This parasite transforms plants into zombies

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A mustard plant infected with a particular parasite grows strangely and its growth is distorted by small invaders. Its leaves take on odd shapes, its stems forming a shrub structure called a witch’s whip and it can grow flowers that do not produce seeds. After all, it lives longer in adolescence than its unaffected brethren.

“It looks like a child,” said Saskia Hoganhout, a scientist at the John Innes Center in the UK, who studies the life cycle of a parasite, known as aster yellow phytoplasma.

Neighbors of the plant age, reproduce and die, but the young host of phytoplasma continues. It is like a mixture between an immature vampire and a zombie host, whose body helps with its parasitic needs, i.e., stimulates the sap-sucking insects to feast on the body fluids of the plant as much as possible. When insects ingest parasites, they spread to new hosts, and the entire “night-dracula” cycle of living organisms reappears.

How the parasite exerts such a wide range of control is of greater interest than scientists — phytoplasmas can cause destructive disease in crop plants such as carrots. In an article published in the magazine September GoHoganhout and her colleagues reveal that these creeping changes are triggered by the work of a protein from the parasite SAP05, which stands in the way of plant maturation.

SAP05 is not the first substance created by this phytoplasma, and scientists have linked it to the symptoms it causes. The team listed the parasite’s gene a few days ago and pointed out a few proteins that could be used to zombie victims. But in the new paper, they explain how SAP05 triggers some surprising effects, such as a lifetime extension.

SAP05 binds to two groups of plant proteins that regulate the expression of genes used in growth. Once it sticks to them, it causes them to break through the plant’s own garbage disposal machine. As a result, the plants appear frozen, unable to progress.

It makes sense from a parasite perspective. When the host plants mature normally, they will grow flowers and produce seeds, devoting all their energy to creating the next generation of plants. Before long they will shed their leaves and wither.

“You can imagine this situation is not the right situation for the parasite,” Hoganhout said.

Parasites benefit from the fact that the plant is infertile, so they can centralize its ability to produce offspring of microorganisms. They benefit from the fact that the plant is alive and full of delicious fruit juices as much as possible, it is good to make it easier for insects to feed on it.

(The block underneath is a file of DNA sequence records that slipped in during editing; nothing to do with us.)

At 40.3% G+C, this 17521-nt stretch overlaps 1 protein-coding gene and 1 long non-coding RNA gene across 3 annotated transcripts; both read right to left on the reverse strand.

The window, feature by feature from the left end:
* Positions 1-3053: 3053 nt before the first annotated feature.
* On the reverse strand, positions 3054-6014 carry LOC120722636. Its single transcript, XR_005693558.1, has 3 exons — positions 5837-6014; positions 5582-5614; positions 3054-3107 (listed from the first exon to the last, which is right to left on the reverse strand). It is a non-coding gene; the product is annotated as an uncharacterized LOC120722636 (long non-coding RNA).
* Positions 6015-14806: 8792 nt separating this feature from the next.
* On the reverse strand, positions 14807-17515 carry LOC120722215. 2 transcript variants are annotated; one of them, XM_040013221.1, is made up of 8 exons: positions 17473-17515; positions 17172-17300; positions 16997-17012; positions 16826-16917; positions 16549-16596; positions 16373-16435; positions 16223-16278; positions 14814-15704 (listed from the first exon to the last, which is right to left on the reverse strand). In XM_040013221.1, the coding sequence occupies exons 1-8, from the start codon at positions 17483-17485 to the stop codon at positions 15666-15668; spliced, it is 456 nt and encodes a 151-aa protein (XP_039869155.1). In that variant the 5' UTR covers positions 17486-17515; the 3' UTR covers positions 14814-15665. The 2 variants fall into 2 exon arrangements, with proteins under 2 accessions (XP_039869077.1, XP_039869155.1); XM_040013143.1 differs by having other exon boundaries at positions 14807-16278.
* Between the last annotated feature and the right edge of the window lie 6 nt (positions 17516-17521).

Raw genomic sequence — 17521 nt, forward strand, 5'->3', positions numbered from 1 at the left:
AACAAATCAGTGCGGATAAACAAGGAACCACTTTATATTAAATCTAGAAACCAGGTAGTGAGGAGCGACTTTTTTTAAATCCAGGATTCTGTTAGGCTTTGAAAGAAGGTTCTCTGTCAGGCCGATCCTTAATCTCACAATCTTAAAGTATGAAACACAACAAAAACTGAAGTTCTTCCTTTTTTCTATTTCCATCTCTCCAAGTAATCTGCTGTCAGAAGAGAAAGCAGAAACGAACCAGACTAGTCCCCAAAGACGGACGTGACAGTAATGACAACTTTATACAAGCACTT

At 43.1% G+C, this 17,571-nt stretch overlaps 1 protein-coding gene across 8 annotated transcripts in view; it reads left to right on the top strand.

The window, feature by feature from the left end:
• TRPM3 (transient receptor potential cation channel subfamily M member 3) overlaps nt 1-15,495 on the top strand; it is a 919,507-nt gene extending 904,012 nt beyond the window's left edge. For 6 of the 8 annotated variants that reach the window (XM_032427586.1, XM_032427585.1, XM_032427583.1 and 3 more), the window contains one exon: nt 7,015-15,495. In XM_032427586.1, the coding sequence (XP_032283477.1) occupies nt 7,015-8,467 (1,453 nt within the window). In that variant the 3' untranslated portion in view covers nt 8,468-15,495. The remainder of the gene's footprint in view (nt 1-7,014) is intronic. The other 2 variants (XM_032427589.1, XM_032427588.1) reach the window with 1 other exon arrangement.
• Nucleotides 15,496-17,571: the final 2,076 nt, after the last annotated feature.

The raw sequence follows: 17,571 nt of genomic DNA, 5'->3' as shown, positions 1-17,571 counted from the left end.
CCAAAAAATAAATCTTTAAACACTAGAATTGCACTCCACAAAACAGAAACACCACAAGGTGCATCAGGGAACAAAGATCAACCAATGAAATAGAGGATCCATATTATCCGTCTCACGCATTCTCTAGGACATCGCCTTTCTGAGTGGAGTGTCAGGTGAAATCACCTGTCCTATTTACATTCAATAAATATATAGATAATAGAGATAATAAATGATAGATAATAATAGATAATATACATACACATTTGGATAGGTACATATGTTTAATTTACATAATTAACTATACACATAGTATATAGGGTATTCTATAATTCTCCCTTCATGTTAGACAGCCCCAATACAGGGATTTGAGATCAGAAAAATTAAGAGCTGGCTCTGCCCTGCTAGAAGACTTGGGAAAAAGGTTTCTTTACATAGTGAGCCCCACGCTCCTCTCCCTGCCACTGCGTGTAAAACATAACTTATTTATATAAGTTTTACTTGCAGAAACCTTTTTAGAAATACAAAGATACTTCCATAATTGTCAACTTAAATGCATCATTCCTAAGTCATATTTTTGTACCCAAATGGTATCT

Unsurprisingly, however, scientists have found that SAP05 attaches to a specific part of the cell removal machine to achieve this goal. By modifying the composition of that piece, they can drastically reduce the effects of SAP05. Plants – in this case Arabidopsis taliana, A small laboratory-type small mustard plant – with this change did not grow into the broom form of witches, and they did not live much longer than unaffected plants.

But that doesn’t mean they are better. Plants designed to avoid SAP05 had a particularly short lifespan when exposed to the parasite. SAP05 appears to provide some protection against the stress of infection, thus making it easier for the host to tolerate. Without it, the plant may be free to continue its maturation, but it is more susceptible to disease than zombie plants, which are more vulnerable to other effects of the parasite. Zombies live and are protected by the creature that rides within them.

This control is elegant with the life cycle of juice-eating insects, Hoganhout said. Insects, after eating a plant, become infected with the parasite and lay eggs on it. At the same time as the parasite takes over, the eggs mature.

When young insects hatch, probably after 10 days, the extended lifespan of the plants is sufficient. The rider will have their good friend Phytoplasma.

“The parasite is now on the rise, just in time,” Hoganhout said.

This article first appeared The New York Times.





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